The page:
Posted on December 7, 2012
From Wildlife Extra:
Flurry of large whale activity off south west IrelandRelated articles
Humpback and Fin whales in West Cork – Courtesy of the Irish Whale and Dolphin Group (IWDG)
December 2012. Over the last 2-3 weeks, there has been a lot of large whale activity off south and south west Ireland. Humpback whales have been active, but Fin whales have been present in larger numbers than their show off cousins. 6 Humpbacks have been identified from previous visits.
The whales have been particularly showing off West Cork, but this
large whale activity is not limited to West Cork as there are currently
Fin whales off both the Waterford and West Wexford coastline.
Irish Whale and Dolphin Group
(IWDG) have been sent a lot of images of both dorsal fins and
tail-flukes in the past few weeks, which enables them to state with
confidence that this recent activity comprises a minimum of 6 humpback
whales. They are HBIRL1, 3, 4, 6, 10 & 21. All of these Humpbacks
have been previously recorded in Irish waters by the IWDG Cetacean
Sighting scheme, and two of these (#3 & #10) have been biopsied.
IWDG are really happy to see the return of HBIRL1, who is their
longest recorded humpback, having been first recorded back in Sept 1999
by Eoin O’ Mahoney off the Kinsale Gas platforms. It is wonderful to
know that 13 years on, this individual is alive and well and returning
to Ireland’s Whale Sanctuary. Also included is #HBIRL3, known to many in
West Cork as “Boomerang”, a male, who is without question the most
frequently recorded humpback whale in Irish waters, if not in any
The IWDG’s cetacean recording schemes enables them to build a larger
picture and to give these sightings some context. For instance of these 6
Humpback whales, 4 of them were recorded in the same West Cork waters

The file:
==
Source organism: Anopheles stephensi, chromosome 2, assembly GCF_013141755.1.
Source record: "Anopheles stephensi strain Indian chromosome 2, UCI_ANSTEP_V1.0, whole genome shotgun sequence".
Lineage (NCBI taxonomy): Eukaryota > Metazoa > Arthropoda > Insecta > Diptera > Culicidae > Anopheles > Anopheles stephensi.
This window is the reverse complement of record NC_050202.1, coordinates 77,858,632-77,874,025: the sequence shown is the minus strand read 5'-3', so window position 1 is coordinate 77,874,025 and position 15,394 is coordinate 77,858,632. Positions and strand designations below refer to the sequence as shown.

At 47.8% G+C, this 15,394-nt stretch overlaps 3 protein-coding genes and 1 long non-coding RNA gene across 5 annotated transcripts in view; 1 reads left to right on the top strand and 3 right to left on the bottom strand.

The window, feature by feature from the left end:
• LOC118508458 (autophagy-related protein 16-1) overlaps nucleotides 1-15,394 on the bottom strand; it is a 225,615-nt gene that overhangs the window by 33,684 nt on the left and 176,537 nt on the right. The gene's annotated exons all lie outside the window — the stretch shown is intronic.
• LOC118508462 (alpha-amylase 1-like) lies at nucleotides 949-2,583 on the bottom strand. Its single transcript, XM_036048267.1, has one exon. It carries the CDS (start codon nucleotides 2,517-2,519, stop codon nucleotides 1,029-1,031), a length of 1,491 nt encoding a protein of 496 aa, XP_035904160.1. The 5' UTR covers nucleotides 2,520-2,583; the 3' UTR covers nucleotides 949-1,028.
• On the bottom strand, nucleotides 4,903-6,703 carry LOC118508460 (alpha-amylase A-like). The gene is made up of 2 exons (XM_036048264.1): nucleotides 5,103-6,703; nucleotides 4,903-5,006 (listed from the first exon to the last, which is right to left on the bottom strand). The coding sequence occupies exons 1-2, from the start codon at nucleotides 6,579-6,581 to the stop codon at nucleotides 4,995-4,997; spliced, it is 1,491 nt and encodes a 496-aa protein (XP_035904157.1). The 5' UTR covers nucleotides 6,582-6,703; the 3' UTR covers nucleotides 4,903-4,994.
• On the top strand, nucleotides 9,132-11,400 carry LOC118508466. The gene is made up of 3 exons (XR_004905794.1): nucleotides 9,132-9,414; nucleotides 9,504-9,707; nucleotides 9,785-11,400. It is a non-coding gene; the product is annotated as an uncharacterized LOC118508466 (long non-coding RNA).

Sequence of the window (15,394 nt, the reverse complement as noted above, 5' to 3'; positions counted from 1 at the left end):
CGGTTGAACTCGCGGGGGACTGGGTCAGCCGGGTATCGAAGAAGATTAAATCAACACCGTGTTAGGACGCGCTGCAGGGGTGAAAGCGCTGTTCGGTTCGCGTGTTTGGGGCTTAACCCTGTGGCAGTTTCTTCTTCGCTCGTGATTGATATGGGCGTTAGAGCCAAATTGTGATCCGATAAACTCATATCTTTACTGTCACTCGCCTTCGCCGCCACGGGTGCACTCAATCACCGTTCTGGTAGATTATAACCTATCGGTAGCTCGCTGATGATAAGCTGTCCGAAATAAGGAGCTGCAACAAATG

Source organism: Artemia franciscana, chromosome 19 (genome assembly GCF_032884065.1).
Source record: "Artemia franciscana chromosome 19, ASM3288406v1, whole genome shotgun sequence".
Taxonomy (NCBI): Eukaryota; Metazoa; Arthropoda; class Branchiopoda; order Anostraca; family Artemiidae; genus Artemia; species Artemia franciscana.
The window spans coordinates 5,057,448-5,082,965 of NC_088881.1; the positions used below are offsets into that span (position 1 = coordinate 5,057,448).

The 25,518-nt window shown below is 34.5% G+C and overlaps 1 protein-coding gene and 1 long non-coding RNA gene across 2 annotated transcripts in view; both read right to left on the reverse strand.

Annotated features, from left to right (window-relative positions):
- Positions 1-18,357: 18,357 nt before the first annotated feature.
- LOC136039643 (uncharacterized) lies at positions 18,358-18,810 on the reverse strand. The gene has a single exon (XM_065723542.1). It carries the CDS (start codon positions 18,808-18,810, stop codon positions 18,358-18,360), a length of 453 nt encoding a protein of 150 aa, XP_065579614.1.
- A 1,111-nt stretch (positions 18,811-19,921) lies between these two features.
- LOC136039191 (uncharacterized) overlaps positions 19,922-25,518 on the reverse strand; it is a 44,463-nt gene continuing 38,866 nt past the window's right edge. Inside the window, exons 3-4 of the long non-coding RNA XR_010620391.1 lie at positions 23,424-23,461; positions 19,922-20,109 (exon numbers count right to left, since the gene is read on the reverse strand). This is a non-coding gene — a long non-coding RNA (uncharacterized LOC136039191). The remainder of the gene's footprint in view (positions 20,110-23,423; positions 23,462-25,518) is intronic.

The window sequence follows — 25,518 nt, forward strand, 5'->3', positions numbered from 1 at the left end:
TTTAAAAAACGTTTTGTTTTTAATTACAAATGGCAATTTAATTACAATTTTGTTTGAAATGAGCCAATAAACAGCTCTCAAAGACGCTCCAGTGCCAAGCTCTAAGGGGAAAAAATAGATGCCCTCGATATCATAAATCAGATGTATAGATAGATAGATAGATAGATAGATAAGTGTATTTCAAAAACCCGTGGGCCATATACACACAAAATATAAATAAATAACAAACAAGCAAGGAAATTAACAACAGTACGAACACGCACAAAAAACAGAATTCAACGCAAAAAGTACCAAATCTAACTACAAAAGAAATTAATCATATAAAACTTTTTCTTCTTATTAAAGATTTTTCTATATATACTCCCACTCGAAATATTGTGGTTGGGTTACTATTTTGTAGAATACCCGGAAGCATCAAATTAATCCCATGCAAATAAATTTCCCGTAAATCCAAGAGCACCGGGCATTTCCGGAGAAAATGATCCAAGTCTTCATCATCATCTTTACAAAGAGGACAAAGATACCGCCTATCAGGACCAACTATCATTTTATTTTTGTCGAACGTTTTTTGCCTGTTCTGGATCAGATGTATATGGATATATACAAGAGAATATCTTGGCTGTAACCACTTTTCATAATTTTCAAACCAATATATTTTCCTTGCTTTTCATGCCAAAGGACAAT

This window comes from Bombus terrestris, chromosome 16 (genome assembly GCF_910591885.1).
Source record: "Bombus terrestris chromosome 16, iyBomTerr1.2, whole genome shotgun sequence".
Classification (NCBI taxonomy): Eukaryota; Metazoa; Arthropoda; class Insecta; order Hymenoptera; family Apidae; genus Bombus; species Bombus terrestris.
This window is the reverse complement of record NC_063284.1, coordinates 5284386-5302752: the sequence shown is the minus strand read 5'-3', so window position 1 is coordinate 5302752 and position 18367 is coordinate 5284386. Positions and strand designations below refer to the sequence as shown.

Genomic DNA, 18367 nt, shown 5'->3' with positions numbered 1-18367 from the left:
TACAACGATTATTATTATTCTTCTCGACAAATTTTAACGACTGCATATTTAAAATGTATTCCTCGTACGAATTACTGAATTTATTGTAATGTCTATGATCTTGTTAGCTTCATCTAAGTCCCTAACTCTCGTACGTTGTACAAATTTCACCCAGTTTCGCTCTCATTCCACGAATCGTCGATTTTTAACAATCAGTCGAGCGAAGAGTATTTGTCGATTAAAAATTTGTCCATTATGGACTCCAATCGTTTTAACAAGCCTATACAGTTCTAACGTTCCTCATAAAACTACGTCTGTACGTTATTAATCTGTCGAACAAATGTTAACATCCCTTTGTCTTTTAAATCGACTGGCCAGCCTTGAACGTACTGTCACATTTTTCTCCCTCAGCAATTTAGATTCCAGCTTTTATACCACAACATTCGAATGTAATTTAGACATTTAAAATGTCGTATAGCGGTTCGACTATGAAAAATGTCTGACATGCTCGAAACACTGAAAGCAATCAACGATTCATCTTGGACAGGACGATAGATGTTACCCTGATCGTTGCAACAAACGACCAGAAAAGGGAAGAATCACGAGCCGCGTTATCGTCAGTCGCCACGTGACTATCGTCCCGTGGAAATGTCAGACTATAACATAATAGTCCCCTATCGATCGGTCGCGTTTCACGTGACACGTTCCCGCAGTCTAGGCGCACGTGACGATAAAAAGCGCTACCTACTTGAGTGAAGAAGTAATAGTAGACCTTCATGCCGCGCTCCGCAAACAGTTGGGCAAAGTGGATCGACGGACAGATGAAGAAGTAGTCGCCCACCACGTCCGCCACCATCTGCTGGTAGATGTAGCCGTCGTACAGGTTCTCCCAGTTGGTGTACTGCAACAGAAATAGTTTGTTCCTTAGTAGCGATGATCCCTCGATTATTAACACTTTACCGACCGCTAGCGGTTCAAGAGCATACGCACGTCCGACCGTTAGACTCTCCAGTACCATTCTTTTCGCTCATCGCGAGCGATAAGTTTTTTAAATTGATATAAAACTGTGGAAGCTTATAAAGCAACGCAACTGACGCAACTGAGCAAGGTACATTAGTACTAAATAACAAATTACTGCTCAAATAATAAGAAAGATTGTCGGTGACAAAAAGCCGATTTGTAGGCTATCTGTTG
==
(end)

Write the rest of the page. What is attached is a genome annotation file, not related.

near Galley Head
during Dec 2008, and have not been recorded since. Now five years
later, they are back together in the same area. This raises important
questions as to possible “associations” between these whales and whether
they are somehow related, or what the level of kinship is between them.
Respect the whales
Humpback whales are one of the slower rorqual species, and as such
are prone to disturbance from too many boats spending too long and
approaching too close. IWDG reminds people taking their private boats
out to watch these whales that your actions on the water can potentially
impact on the whales and their behaviour. It may even tip the scales
from habitat being “favourable” to unfavourable, which could push the
whales out of the area, into other areas with less traffic.
Go to the website of the IWDG to see more about these sightings and whales in Ireland.
- Unusual sighting of five humpback whales off Ireland’s south west coast – VIDEO (irishcentral.com)
- Albino humpback whale off Svalbard (dearkitty1.wordpress.com)
- Remarkable whale hunt captured off coast for the first time (independent.ie)
- Rotting whale is gigantic problem in Malibu (thehimalayantimes.com)
- Humpback Whales Up Close and Personal: Gotta-See Video (news.discovery.com)
- Humpback whale puts on a show for photographer in Baltimore harbour (irishcentral.com)
- Whale watchers look the wrong way as huge humpback leaps out of ocean (telegraph.co.uk)
- Shark bait? Rotting whale on Malibu beach raises fear (usnews.nbcnews.com)
- AK: Humpback Whales (alaskapublic.org)
- Gormless whale watchers look the wrong way as huge creature breaches the waves (dailymail.co.uk)